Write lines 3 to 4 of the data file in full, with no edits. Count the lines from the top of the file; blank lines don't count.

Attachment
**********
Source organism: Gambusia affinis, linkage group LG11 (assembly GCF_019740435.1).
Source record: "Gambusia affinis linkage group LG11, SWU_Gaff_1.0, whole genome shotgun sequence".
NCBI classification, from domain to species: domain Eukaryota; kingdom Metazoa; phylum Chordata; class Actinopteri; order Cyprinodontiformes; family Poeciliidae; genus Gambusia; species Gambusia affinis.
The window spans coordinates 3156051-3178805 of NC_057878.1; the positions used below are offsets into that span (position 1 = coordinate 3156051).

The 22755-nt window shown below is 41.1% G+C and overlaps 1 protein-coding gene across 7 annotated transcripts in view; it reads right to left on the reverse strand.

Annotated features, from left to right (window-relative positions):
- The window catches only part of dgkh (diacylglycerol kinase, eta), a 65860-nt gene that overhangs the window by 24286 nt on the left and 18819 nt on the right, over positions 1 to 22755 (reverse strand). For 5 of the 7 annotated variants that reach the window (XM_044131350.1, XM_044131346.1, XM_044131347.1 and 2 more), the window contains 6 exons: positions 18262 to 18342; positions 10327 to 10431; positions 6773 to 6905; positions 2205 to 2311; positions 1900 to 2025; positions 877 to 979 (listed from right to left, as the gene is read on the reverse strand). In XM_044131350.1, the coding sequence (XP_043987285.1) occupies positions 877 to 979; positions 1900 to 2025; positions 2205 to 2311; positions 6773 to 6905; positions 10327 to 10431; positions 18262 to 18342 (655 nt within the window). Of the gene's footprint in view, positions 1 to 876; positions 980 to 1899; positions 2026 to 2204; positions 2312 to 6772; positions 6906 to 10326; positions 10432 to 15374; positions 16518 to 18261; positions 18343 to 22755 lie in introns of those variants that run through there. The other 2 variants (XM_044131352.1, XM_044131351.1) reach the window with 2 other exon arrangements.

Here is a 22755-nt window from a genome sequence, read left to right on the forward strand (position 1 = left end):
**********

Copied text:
NCBI classification, from domain to species: domain Eukaryota; kingdom Metazoa; phylum Chordata; class Actinopteri; order Cyprinodontiformes; family Poeciliidae; genus Gambusia; species Gambusia affinis.
The window spans coordinates 3156051-3178805 of NC_057878.1; the positions used below are offsets into that span (position 1 = coordinate 3156051).